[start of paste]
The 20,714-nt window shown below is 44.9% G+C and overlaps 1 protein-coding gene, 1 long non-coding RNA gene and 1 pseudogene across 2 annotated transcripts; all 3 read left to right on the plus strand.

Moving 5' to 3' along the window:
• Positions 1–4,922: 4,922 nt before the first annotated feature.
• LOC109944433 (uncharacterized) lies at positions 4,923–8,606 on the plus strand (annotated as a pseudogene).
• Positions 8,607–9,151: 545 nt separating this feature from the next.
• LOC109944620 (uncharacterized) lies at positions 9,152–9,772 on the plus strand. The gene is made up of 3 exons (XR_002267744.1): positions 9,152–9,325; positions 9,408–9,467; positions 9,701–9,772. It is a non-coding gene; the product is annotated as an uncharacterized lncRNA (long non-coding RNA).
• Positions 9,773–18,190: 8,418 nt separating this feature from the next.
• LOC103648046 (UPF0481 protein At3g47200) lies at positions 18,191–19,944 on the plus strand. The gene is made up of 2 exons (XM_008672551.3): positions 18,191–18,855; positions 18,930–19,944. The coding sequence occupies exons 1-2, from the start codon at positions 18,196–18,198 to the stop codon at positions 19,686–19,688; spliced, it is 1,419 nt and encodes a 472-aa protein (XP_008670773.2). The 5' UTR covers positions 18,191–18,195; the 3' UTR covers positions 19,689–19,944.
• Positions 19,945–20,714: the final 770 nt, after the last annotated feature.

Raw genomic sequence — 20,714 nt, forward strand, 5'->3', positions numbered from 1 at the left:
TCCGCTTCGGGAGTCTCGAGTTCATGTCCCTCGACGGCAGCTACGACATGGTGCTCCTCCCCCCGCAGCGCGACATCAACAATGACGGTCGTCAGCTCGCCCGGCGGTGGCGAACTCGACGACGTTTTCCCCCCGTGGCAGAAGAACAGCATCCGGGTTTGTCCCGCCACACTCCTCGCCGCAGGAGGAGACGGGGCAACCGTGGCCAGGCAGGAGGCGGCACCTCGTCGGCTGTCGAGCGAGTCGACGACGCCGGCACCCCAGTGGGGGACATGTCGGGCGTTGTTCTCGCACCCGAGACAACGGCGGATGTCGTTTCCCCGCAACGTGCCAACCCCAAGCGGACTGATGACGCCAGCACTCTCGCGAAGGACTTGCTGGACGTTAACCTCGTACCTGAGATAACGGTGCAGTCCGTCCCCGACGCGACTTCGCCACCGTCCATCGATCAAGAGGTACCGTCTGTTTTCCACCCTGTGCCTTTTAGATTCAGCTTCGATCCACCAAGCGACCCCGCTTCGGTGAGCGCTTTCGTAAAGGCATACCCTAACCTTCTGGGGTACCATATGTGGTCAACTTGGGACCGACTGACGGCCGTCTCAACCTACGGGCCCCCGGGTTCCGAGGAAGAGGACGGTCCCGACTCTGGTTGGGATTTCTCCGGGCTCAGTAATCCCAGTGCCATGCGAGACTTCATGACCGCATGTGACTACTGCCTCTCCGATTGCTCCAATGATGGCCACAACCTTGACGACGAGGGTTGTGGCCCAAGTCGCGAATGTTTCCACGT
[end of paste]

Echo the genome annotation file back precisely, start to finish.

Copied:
The 20,714-nt window shown below is 44.9% G+C and overlaps 1 protein-coding gene, 1 long non-coding RNA gene and 1 pseudogene across 2 annotated transcripts; all 3 read left to right on the plus strand.

Moving 5' to 3' along the window:
• Positions 1–4,922: 4,922 nt before the first annotated feature.
• LOC109944433 (uncharacterized) lies at positions 4,923–8,606 on the plus strand (annotated as a pseudogene).
• Positions 8,607–9,151: 545 nt separating this feature from the next.
• LOC109944620 (uncharacterized) lies at positions 9,152–9,772 on the plus strand. The gene is made up of 3 exons (XR_002267744.1): positions 9,152–9,325; positions 9,408–9,467; positions 9,701–9,772. It is a non-coding gene; the product is annotated as an uncharacterized lncRNA (long non-coding RNA).
• Positions 9,773–18,190: 8,418 nt separating this feature from the next.
• LOC103648046 (UPF0481 protein At3g47200) lies at positions 18,191–19,944 on the plus strand. The gene is made up of 2 exons (XM_008672551.3): positions 18,191–18,855; positions 18,930–19,944. The coding sequence occupies exons 1-2, from the start codon at positions 18,196–18,198 to the stop codon at positions 19,686–19,688; spliced, it is 1,419 nt and encodes a 472-aa protein (XP_008670773.2). The 5' UTR covers positions 18,191–18,195; the 3' UTR covers positions 19,689–19,944.
• Positions 19,945–20,714: the final 770 nt, after the last annotated feature.

Raw genomic sequence — 20,714 nt, forward strand, 5'->3', positions numbered from 1 at the left:
TCCGCTTCGGGAGTCTCGAGTTCATGTCCCTCGACGGCAGCTACGACATGGTGCTCCTCCCCCCGCAGCGCGACATCAACAATGACGGTCGTCAGCTCGCCCGGCGGTGGCGAACTCGACGACGTTTTCCCCCCGTGGCAGAAGAACAGCATCCGGGTTTGTCCCGCCACACTCCTCGCCGCAGGAGGAGACGGGGCAACCGTGGCCAGGCAGGAGGCGGCACCTCGTCGGCTGTCGAGCGAGTCGACGACGCCGGCACCCCAGTGGGGGACATGTCGGGCGTTGTTCTCGCACCCGAGACAACGGCGGATGTCGTTTCCCCGCAACGTGCCAACCCCAAGCGGACTGATGACGCCAGCACTCTCGCGAAGGACTTGCTGGACGTTAACCTCGTACCTGAGATAACGGTGCAGTCCGTCCCCGACGCGACTTCGCCACCGTCCATCGATCAAGAGGTACCGTCTGTTTTCCACCCTGTGCCTTTTAGATTCAGCTTCGATCCACCAAGCGACCCCGCTTCGGTGAGCGCTTTCGTAAAGGCATACCCTAACCTTCTGGGGTACCATATGTGGTCAACTTGGGACCGACTGACGGCCGTCTCAACCTACGGGCCCCCGGGTTCCGAGGAAGAGGACGGTCCCGACTCTGGTTGGGATTTCTCCGGGCTCAGTAATCCCAGTGCCATGCGAGACTTCATGACCGCATGTGACTACTGCCTCTCCGATTGCTCCAATGATGGCCACAACCTTGACGACGAGGGTTGTGGCCCAAGTCGCGAATGTTTCCACGT